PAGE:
Balilla, an Italian PE variety, was introduced to China in 1958 and named Beijing 5 (Zhang et al. 2002b). Taihu Institute of Agricultural Sciences in Jiangsu Province successfully developed another PE variety, Suzhou 63-2, from the progeny of a natural hybrid of Balilla. Guihuahuang was subsequently developed from Suzhou 63-2 progeny and released into cultivation. In 1974, the first PE variety from Liaoning Province, Qianchonglang, was developed by crossing Balilla with other indica and japonica varieties (Yan et al. 2007). The famous PE variety Liaojing 5 was developed from Balilla progeny in 1976 and then widely introduced into cultivation. Liaojing 5 displayed high yield potential and was novel for many traits, including panicle and leaf architecture (Zhang et al. 2002b). Since then, an increasing number of PE varieties have been developed and released. To date, japonica varieties displaying the PE phenotype have been widely cultivated throughout most of the japonica growing regions, from Zhejiang to Liaoning Province in China (Yan et al. 2007). Zhang et al. (2002b) found that two-thirds of the PE varieties in cultivation have genes from Balilla and share a close relationship with Liaojing 5. In this study, we sequenced the qPE9-1 allele from 13 indica and 27 japonica varieties, and seven accessions representing different species of wild rice. Our results found that all PE varieties, including Balilla, Guihuahuang, Liaojing 5, and Wuyunjing 8 shared the qpe9-1 allele, while the panicle drooping varieties possessed the wild-type qPE9-1 allele. The distribution of the qPE9-1/qpe9-1 alleles in 18 panicle drooping varieties and 32 PE varieties was examined using a gene-tagged marker, yielding the same results. The single qpe9-1 allele in all PE varieties confirmed this result and demonstrated that strong selection for the qpe9-1 locus has occurred during rice domestication.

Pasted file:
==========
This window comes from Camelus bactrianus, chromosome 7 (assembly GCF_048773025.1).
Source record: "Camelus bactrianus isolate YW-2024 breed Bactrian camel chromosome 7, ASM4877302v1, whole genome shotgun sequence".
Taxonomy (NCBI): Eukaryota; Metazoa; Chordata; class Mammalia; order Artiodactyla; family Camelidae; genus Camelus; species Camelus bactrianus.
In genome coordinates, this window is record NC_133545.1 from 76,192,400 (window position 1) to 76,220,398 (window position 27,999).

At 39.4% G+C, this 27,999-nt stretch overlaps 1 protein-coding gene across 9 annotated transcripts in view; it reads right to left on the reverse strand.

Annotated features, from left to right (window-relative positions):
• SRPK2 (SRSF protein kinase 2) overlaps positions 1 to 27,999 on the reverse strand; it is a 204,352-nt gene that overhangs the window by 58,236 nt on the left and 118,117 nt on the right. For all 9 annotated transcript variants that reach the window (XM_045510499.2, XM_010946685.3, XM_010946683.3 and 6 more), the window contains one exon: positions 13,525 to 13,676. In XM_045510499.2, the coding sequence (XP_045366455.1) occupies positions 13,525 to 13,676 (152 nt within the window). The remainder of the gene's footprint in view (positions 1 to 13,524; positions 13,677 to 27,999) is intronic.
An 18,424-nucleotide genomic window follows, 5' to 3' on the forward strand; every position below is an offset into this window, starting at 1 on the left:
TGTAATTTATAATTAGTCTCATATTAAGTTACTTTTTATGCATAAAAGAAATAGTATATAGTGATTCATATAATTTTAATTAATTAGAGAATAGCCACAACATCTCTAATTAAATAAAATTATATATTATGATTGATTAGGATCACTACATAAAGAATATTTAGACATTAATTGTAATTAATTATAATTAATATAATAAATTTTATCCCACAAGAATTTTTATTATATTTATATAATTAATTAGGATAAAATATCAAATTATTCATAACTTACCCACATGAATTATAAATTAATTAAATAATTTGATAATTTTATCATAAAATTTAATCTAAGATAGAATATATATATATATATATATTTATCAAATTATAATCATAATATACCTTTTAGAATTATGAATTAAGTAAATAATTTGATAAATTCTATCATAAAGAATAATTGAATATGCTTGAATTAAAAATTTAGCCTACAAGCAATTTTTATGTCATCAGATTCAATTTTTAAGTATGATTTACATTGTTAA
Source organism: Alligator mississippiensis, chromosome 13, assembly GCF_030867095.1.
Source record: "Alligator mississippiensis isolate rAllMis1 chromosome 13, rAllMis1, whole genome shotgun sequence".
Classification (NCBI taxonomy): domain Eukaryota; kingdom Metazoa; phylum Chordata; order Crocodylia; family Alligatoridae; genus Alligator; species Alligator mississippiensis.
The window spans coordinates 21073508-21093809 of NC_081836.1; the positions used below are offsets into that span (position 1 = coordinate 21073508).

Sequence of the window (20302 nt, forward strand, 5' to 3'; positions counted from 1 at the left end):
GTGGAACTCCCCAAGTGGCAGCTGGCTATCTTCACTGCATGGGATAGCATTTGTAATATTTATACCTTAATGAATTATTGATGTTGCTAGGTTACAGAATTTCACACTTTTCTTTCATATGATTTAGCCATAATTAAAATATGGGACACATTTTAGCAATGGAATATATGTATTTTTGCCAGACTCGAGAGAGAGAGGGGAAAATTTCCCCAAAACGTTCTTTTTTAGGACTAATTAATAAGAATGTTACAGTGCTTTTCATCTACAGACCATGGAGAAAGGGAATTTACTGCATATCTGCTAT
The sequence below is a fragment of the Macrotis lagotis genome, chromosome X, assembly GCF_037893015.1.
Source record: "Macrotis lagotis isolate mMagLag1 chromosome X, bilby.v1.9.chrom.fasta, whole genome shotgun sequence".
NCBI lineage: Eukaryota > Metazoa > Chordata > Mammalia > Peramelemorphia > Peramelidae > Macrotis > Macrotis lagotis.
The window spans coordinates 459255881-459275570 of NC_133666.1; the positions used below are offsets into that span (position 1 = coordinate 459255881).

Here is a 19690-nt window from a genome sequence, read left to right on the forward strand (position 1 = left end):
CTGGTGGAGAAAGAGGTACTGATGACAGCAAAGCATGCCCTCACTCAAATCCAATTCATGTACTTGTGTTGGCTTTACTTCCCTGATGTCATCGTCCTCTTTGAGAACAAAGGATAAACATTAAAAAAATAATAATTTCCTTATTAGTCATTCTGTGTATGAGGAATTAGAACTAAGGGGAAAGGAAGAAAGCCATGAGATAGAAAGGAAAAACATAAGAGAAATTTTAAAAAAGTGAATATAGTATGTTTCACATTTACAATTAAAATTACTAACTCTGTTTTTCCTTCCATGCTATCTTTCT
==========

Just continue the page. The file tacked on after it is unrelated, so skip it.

The breeding value of qpe9-1:
Our study indicated that all PE varieties analyzed carried the qpe9-1 allele. The gene confers desirable plant architecture, and was therefore conserved during selection. Furthermore, the gene was found to be a key regulator of plant architecture in the high-yielding japonica varieties and serves an important role in PE formation and shaping plant architecture. The qpe9-1 allele itself is a paradox, conducive to development of the rice architecture, but exhibiting negative effects on individual plant yield. Previous studies also observed that the grain yield per plant of erect panicle type was significantly lower than that of drooping panicle type (Zhou et al. 2006; Chen et al. 2008). Yield is a complex polygenic trait and difficult to be selected directly, while plant architecture traits are easily observed and readily selected during rice improvement. Although leading to a decrease in grain yield per plant, qpe9-1 improves plant architecture and population quality in PE japonica rice. These qualities provide new insights into the complex relationship between plant architecture and yield. Currently, all japonica rice in cultivation is PE varieties. However, PE indica varieties are not yet available. Here, we also noted differences between panicle drooping NILs: panicle curvature in the indica genetic background NILs was less than that in the japonica background NILs. These observations suggested that more than one different gene is responsible for PE in rice subspecies. The qPE9-1 cloning strategy employed in this study remains a viable approach to isolate other genes determining the PE trait in indica rice.
We thank Bin Han (National Center for Gene Research, China) for providing the PAC clone. This study was financially supported by grants from the State Key Program of Basic Research of People's Republic of China (nos. 2005CB120807 and 2006CB101703); the National Natural Science Foundation of People's Republic China (no. 30530118), and the Key Program of the Bureau of Education, Jiangsu Province, People's Republic of China (no. 05KAJ2012).
Sequence data from this article have been deposited with the GenBank Data Libraries: FJ501956, qPE9-1 allele of R6547 (initially named PAY1); FJ554569, qpe9-1 allele of Wuyunjing 8 (initially named pay1).
Supporting information is available online at http://www.genetics.org/cgi/content/full/genetics.109.102681/DC1.
Communicating editor: A. H. Paterson
- Received May 4, 2009.
- Accepted June 5, 2009.
- Copyright © 2009 by the Genetics Society of America